The Conservative education policy has raised many pertinent questions and failed to acknowledge others. Left Foot Forward poses key questions for Michael Gove.
The Conservatives are limbering up for a grand showcase of their education policy at a conference organised by the Spectator tomorrow. With the bold title of “The Schools Revolution”, the event will gather together the leading thinkers behind the party’s schools strategy.
The shadow children’s secretary, Michael Gove, will give the keynote speech, hoping to make an impact comparable to Tony Blair’s famous “Education, Education, Education” speech of 1996.
Education is one area where the Conservatives have not shied away from outlining seemingly radical proposals relating to Ofsted inspections, excluding pupils, discipline and, most controversially, the adoption of the controversial Swedish “Free Schools” model which sees parents taking control of schools.
Mikael Sandstrom, the Swedish State Secretary – “one of the world’s leading authorities in school liberation”, according to the Spectator’s website – will be one of the speakers present, discussing such questions as “Will there be such a thing as an education industry?”
He has been calling for the Tories to commit to allowing such schools to make profit.
So far as it has been outlined, the Conservative education policy has raised other pertinent questions and failed to acknowledge others. In advance of the conference, we would like to ask:
Where is the evidence free schools will improve standards?
There is no clear evidence that a school re-branded as an academy improves for any other reason than it receives extra start-up funds and a less suffocating grip on student suspension/exclusion policies.
Why should we expect that a school independent from the local authority is intrinsically better? A recent report from the LSE concluded that free schools are not cost-effective and may not make any difference to the education status quo.
We need to be clear why we are going down this route.
How can the Tories ensure these schools won’t cream-off students from more affluent families?
The Tories have promised members of “parent promoter” groups that they will jump the admissions queue and automatically get places in their own schools.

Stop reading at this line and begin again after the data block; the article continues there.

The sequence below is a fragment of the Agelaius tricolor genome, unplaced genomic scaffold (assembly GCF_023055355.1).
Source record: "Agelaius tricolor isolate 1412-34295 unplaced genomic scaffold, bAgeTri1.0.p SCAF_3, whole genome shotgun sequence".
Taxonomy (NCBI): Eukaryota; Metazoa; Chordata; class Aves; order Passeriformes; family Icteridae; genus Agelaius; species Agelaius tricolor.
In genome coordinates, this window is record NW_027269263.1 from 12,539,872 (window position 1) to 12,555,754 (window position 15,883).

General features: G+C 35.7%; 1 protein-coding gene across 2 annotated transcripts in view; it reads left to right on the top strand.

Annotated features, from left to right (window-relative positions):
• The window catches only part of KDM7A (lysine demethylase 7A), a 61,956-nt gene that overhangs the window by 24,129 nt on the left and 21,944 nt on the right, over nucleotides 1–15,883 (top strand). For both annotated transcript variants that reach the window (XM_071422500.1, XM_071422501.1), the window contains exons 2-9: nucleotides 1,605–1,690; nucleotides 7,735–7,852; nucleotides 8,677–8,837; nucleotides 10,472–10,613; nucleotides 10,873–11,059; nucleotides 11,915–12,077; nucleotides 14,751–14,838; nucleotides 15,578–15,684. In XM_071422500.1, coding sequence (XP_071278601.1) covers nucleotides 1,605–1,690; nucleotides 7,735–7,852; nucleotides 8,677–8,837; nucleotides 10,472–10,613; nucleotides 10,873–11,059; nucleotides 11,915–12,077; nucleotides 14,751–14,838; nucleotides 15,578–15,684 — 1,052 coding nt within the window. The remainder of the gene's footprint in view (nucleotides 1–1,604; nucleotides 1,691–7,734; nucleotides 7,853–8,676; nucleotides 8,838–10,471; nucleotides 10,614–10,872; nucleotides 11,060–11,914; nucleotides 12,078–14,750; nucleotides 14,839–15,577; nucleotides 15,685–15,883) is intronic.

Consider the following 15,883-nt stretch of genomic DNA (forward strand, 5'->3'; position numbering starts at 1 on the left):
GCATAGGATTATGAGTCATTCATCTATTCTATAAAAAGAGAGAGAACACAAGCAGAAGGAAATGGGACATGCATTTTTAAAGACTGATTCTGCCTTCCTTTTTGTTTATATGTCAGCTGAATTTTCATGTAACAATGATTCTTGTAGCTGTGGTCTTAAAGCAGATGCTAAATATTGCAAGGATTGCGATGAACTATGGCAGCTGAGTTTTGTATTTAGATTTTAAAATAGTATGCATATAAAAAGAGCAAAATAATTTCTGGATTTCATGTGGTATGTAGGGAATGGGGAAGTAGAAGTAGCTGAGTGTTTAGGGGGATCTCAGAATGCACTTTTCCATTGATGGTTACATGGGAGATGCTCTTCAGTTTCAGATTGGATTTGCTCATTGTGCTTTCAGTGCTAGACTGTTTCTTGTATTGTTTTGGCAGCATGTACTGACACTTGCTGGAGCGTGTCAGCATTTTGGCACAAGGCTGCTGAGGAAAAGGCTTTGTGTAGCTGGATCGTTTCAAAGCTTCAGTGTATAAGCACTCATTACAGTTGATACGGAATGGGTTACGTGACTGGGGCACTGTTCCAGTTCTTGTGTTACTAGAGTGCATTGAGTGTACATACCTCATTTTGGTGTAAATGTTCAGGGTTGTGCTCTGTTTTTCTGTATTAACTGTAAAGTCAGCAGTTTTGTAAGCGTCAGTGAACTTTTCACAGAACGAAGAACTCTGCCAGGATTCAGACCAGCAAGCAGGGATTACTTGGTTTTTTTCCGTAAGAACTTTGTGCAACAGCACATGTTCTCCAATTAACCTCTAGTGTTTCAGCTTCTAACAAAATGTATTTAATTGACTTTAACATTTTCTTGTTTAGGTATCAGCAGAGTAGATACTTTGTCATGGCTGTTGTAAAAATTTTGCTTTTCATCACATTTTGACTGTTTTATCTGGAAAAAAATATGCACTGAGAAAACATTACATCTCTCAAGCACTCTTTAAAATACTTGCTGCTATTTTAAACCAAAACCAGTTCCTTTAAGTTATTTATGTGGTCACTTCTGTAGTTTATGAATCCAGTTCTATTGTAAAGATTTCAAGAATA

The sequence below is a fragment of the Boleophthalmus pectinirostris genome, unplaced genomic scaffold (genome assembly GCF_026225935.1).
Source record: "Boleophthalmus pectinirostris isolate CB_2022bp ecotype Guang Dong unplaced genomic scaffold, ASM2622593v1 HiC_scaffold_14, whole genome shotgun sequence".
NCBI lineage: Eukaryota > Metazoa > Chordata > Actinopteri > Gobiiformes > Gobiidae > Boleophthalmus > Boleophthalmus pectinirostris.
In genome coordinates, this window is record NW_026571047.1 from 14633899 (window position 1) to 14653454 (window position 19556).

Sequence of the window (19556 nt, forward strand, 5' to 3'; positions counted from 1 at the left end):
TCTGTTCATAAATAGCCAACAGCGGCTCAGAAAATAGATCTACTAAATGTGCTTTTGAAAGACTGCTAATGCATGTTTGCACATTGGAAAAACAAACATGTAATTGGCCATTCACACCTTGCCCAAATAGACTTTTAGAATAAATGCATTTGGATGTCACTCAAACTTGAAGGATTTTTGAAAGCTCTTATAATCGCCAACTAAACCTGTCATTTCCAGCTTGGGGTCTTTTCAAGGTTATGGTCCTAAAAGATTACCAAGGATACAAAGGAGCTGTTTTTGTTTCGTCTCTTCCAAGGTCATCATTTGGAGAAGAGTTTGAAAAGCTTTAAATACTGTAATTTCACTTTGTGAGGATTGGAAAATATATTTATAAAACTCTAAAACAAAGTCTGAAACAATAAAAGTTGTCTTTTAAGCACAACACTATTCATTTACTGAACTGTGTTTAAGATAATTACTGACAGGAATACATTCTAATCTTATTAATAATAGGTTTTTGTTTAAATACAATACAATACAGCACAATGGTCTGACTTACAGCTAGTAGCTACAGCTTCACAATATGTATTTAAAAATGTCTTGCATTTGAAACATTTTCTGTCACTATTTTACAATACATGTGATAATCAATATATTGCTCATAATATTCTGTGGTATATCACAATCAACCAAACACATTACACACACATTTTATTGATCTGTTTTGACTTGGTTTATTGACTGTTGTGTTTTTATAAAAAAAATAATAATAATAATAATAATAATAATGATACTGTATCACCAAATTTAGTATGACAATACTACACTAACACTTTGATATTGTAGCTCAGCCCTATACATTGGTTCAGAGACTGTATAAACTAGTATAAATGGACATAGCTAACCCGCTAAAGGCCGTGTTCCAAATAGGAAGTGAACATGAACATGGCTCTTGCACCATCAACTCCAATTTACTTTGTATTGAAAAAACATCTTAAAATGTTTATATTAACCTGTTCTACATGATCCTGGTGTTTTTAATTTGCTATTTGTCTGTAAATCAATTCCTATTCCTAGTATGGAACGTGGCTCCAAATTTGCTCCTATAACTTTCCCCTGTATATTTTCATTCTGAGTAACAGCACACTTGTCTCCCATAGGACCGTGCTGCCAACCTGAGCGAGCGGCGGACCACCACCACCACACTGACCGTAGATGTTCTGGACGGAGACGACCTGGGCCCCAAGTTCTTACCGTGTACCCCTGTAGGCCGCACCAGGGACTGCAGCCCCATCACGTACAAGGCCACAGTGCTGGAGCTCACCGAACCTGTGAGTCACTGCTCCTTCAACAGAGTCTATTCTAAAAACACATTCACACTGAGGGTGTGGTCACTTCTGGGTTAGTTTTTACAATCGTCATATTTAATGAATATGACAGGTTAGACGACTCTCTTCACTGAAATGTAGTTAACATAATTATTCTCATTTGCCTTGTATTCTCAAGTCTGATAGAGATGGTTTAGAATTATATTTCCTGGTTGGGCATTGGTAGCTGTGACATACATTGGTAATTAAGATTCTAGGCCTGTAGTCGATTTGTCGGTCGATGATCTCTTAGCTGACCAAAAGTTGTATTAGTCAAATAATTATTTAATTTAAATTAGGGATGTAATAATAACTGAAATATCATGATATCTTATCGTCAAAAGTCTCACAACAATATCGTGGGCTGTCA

These schools will create unfunded surplus places with the idea that unfettered competition drives up standards. This will cause havoc for head teachers and governors to plan year-on-year efficiencies.
Would free schools be encouraged to take poorer pupils?
Per Thulberg, director general of the Swedish National Agency for Education, has said that free schools have led not only to falling standards but to rising segregation in Sweden.
He told Newsnight last month that where these schools had improved their results, it was because the pupils they took had “better backgrounds” than those who attended the institutions the free schools had replaced.
How will the Tories afford the estimated £1bn cost of the pupil premium?
The Tories say they will encourage schools to take poor students with a pupil premium incentive but a study by the Institute for Fiscal Studies released yesterday claimed that the model the Tories are considering would lead to 57 per cent of secondaries and a third of primaries receiving less money.
We need to see detailed analysis.
Why should parents be denied a voice over academies?
One of Gove’s proposals is to deny parents a ballot on whether their child’s school should convert to become an academy or not – a clear piece of hypocrisy. If academies are so popular, why are the Tories so afraid to let the local community have its say?
What will the Tories do to address this problem of the middle-classes playing the system?
Last week, the Sutton Trust revealed that hundreds of the best-performing comprehensive schools are covertly selecting students from more affluent backgrounds and blocking those from more deprived families.
How will the proposed new exclusion policy help the most vulnerable children?
The Conservatives promise to scrap parents’ right to appeal if their child is permanently excluded as part of a drive to tackle bad behaviour in schools at the same time as think tank Demos publishes a report which said school exclusions should be abolished because they punish the most vulnerable children.
Who will ensure high standards are maintained?
One of Gove’s proposals is to make schools ranked outstanding by Ofsted exempt from further inspections. We already have an inspection system that sees weaker schools inspected more often and high performing schools less often.
Last year’s annual report by chief inspector of schools Christine Gilbert revealed that – of the schools ranked outstanding in their previous inspection – 19 per cent had been rated as merely good in the following inspection, two per cent satisfactory and one per cent inadequate.
The Tories say that outstanding schools will be monitored by central government – perhaps Gove himself?
What will happen to Ofsted?
Ofsted in any case has become a discredited and expensive institution, costing the same as 5,000 teachers. The political parties are lurching from model to model again without clarifying what it wants from the inspectorate and why.
It sits as an external rather than an integrated force within a nationwide education strategy. A future government needs to hold a nationwide enquiry and consultation into what Ofsted is supposed to be achieving in light of national needs.
What’s with the micromanagement?
The Conservatives push a choice agenda, yet are strangely prescriptive when it comes to best practise in schools. Tories worry about uniform and standing up when the teacher enters the room.
The most obvious question still needs to be answered: Are we happy to stand by and watch the dissolution of state schooling as we know it?
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